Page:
CorkscrewTelepathic Plants

   

Do you believe your garden is reading your mind & keeping tabs on you? Do you think that if you stub your toe, your garden feels bad for you? Well then, if you plan to get rid of some invasive plant or even just the weeds, aren't you afraid they might be planning to get you first?? There's a reason you can't keep those tendrils out of the basement.

Many years ago occult crackpot Peter Thompkins assisted by a gardener named Christopher Bird wrote a wacky book called The Secret Life of Plants which became a best seller & made Believers out of many people. The book offered preposterous but allegedly "scientific" evidence that plants are telepathic. For instance, if you boil brine shrimp alive, a response can be detected in any nearby plant, sufficient to measure electrical changes. Furthermore, though plants eventually become immune to the agonies of brine shrimp & cease to respond if they "witness" the murder of the shrimps often enough, they never can get used to human pain, because those plants care about us so darned much.

How sweet if it were only true. But the "science" in this book is just about exclusively on the order of the Irreproducible Results.

The basis of Secret Life was some non-scientific garage-style experimentation done by a chap named Cleve Backster. In the 1960s "Dr" Backster boasted a teaching position & pretended to have a doctorate as if that were all it takes to be credible. Unfortunately, his fudged "doctorate" was from some unaccredited unheard-of alternative-medicine organization, & calling himself Doctor is something like claiming to be a Priest on the basis of a certificate from the Church of the Subgenius. His "teaching" position at the time of his comical research was with an institute that existed for the purpose of studying "Tridimensionalism." Presently, however, he runs a school that teaches the use of the polygraph; because this so-called "doctor" is a polygraph technician, not a scientist. And did I mention that "Dr" Backster published his "science" in, ta da, The Journal of Parapsychology.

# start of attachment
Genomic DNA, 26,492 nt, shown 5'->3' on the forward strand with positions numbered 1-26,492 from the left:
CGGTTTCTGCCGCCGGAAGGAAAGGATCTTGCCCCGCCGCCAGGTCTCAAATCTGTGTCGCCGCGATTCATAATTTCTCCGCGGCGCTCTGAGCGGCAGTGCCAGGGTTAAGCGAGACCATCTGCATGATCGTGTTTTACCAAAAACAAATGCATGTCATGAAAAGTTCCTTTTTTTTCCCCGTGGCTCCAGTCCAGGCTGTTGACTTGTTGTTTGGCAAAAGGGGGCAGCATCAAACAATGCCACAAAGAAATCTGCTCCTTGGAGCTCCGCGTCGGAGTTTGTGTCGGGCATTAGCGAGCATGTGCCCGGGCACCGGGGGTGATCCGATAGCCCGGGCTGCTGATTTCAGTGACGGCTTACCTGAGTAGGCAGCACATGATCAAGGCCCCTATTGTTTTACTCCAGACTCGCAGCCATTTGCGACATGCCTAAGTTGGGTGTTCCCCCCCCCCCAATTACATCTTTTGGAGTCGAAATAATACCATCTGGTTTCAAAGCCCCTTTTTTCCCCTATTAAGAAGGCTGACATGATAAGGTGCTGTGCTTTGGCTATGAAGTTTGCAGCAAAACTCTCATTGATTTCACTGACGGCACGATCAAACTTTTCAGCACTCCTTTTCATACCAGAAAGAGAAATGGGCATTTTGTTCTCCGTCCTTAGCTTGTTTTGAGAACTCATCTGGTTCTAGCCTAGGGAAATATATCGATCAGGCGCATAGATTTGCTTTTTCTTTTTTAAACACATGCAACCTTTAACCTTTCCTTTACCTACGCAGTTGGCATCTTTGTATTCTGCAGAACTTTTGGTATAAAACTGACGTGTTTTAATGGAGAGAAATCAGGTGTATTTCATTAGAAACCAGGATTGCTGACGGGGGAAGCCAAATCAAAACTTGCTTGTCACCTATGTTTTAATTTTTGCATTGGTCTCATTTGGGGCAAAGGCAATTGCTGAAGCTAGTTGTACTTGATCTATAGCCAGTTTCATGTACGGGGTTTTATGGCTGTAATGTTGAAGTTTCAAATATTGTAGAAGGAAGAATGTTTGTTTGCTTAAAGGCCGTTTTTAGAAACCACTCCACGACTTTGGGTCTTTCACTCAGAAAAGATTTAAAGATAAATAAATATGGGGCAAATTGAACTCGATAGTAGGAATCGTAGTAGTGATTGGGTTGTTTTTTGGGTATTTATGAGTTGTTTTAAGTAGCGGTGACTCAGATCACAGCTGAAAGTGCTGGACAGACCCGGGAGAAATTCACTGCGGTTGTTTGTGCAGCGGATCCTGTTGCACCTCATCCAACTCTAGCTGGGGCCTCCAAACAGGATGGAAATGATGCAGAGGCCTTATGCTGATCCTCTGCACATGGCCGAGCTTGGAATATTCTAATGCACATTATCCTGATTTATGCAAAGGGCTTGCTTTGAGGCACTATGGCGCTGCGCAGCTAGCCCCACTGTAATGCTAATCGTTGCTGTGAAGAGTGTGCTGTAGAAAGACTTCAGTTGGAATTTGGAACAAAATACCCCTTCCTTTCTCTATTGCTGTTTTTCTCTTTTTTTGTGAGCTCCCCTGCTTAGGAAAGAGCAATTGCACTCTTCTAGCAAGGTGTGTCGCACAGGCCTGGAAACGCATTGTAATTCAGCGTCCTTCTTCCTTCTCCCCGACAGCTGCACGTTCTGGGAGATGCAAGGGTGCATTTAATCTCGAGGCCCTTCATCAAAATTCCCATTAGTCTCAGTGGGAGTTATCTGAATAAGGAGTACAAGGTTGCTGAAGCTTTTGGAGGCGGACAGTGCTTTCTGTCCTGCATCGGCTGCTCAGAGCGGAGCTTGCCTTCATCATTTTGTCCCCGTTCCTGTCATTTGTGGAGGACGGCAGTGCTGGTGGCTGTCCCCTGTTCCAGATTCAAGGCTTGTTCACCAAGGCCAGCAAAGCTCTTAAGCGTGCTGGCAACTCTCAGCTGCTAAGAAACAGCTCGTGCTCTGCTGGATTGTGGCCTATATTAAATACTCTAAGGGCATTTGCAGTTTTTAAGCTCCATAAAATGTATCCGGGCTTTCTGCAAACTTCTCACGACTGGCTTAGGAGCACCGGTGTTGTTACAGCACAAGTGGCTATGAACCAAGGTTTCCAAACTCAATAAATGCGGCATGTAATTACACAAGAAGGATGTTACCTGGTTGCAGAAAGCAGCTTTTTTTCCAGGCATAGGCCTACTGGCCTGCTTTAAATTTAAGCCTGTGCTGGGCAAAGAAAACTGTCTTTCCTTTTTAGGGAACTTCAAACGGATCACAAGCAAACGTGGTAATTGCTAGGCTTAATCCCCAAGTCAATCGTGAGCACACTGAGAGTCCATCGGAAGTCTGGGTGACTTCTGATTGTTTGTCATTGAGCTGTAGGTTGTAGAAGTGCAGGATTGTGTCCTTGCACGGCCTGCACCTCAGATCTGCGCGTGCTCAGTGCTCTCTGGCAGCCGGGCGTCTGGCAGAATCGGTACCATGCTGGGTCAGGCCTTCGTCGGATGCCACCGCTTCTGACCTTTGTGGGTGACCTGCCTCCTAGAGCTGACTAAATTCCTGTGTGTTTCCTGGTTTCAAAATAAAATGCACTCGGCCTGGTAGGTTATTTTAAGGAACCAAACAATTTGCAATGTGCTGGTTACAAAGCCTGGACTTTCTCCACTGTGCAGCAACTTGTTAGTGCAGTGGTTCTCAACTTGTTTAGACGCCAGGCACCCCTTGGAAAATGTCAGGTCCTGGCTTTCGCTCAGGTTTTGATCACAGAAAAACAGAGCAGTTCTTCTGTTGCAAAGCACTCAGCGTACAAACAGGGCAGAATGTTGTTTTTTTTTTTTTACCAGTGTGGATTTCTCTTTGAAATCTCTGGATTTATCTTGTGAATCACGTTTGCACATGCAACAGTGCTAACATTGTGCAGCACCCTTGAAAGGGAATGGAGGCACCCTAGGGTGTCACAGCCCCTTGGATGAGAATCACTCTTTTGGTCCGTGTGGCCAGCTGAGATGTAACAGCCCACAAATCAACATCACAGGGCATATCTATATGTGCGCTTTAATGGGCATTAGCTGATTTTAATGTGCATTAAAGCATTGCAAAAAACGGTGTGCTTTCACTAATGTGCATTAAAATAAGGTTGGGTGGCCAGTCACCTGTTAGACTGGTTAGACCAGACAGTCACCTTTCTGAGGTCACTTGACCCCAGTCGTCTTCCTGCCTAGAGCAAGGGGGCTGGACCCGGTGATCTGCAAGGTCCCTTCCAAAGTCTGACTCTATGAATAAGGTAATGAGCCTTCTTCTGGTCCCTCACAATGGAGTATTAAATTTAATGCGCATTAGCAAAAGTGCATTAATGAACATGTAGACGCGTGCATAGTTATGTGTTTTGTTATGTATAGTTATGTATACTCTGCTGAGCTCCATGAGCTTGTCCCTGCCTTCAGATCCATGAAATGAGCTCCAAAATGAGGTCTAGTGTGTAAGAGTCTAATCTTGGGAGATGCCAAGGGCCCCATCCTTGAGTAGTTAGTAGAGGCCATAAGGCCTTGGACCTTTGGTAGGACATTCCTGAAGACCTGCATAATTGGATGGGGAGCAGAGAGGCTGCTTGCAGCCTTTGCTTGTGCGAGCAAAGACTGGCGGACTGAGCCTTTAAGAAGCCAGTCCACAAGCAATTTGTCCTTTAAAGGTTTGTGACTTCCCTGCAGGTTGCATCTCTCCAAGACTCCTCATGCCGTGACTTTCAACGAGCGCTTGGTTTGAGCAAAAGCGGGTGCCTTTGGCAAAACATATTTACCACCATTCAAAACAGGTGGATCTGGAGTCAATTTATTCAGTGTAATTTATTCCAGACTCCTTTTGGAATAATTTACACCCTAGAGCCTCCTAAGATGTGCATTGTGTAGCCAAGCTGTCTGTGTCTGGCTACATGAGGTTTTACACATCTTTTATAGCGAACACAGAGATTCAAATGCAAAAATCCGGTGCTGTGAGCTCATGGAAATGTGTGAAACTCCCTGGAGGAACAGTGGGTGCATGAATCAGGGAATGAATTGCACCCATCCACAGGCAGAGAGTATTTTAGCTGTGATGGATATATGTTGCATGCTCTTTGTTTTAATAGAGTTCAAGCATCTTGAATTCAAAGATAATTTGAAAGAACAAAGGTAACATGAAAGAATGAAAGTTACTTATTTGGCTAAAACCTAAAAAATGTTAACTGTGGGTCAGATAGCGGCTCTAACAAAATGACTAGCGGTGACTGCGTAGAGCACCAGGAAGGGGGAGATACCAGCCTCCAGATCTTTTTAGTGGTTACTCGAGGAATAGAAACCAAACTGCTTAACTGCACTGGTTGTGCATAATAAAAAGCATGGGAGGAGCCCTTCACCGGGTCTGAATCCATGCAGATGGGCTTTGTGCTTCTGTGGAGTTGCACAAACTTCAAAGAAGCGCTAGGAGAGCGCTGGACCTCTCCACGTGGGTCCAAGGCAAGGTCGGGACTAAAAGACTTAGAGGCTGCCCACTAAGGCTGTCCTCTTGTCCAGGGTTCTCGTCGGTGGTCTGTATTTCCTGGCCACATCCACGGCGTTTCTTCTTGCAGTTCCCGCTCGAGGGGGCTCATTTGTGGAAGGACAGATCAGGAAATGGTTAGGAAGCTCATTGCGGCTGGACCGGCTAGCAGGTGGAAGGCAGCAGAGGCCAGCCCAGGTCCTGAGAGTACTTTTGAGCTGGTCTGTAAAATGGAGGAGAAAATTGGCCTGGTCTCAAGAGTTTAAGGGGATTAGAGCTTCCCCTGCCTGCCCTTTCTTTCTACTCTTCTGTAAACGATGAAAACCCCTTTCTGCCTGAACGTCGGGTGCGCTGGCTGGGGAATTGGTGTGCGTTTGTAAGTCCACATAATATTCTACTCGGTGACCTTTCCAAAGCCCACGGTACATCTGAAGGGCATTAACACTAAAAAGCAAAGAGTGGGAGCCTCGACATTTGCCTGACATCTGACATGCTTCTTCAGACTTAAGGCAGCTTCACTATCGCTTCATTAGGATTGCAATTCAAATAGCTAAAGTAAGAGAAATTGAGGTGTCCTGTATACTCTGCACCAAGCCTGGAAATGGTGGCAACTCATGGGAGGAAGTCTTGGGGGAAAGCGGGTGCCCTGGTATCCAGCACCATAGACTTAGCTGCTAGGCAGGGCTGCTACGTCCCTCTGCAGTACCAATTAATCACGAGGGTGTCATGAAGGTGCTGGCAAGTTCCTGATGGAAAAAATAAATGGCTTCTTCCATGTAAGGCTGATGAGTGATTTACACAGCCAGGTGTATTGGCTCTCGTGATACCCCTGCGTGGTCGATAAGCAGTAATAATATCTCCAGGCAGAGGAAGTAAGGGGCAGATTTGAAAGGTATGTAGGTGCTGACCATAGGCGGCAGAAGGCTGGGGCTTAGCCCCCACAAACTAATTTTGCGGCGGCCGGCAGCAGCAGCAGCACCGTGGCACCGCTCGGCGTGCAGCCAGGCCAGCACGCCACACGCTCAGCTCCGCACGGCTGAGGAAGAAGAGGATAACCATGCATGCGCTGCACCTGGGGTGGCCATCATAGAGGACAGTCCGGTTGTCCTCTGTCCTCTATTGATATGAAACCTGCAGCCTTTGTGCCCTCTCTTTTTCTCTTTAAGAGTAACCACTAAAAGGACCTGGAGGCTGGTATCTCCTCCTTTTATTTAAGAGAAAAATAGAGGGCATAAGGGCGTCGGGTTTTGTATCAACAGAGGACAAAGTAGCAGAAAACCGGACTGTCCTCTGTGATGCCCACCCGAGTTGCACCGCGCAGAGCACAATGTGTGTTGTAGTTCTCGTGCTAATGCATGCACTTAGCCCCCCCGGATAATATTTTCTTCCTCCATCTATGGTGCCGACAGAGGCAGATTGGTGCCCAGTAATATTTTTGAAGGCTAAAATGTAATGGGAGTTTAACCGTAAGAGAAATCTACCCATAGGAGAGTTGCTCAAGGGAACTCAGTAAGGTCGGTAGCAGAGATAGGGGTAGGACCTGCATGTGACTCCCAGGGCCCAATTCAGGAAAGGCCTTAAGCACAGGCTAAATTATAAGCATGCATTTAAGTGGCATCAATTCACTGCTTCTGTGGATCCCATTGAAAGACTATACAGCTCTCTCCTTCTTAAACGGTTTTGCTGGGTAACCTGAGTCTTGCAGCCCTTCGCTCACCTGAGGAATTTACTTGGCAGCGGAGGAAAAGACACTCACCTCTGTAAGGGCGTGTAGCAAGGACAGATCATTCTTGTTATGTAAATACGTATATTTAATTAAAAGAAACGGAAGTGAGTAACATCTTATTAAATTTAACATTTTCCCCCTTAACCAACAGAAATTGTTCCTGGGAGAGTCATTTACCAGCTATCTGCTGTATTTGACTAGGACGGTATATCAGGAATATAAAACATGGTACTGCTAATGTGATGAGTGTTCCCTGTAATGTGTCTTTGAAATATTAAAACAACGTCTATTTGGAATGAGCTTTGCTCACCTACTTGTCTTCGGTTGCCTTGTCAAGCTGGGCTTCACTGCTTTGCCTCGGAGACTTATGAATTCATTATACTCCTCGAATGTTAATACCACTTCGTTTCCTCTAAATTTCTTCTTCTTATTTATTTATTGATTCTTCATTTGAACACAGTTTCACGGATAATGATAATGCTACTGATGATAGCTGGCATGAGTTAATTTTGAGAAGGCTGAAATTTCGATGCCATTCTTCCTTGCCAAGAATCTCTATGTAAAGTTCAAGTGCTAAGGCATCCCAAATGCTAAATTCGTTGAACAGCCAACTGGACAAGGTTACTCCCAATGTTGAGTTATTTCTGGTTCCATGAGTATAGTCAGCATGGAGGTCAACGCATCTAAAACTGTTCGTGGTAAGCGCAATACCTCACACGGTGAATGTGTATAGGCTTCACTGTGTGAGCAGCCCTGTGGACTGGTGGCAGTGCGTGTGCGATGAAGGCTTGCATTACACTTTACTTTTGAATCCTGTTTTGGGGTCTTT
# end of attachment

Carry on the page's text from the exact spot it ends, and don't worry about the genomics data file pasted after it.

Thompkins & Bird left out all such little particulars in promoting Backsters' comical research as "science," & structured their pop-overview of the Backster Effect with insinuations that lots of scientists had proven plant perception & telepathy exists. "Hey, Willy Willow," Jimmy Jimson was thinking out loud. "How 'bout you & me turn our leaves away from the sun today, just for a change of pace, all right?" Willy thought right back at his pal, "That's a great idea, Jimmy, I'm with you!"

Many people who read this junky old book believe to this day that lots of scientists have provided evidence of this nonsense, when essentially all we have is "Dr." Backster's parapsychological studies that were so laughably orchestrated that "readings" of plant telepathy resulted from evaporation, temperature change, & plant cell expansion, since he had to water his plants immediately before getting any measurable results. Virtually all of Backster's "supporters" are into metaphysics or theosophy. And when actual scienctists scoff, the same paranoia flying saucer & alternative medicine buffs experience kicks in — the mysterious evil "they" don't want the truth to get out.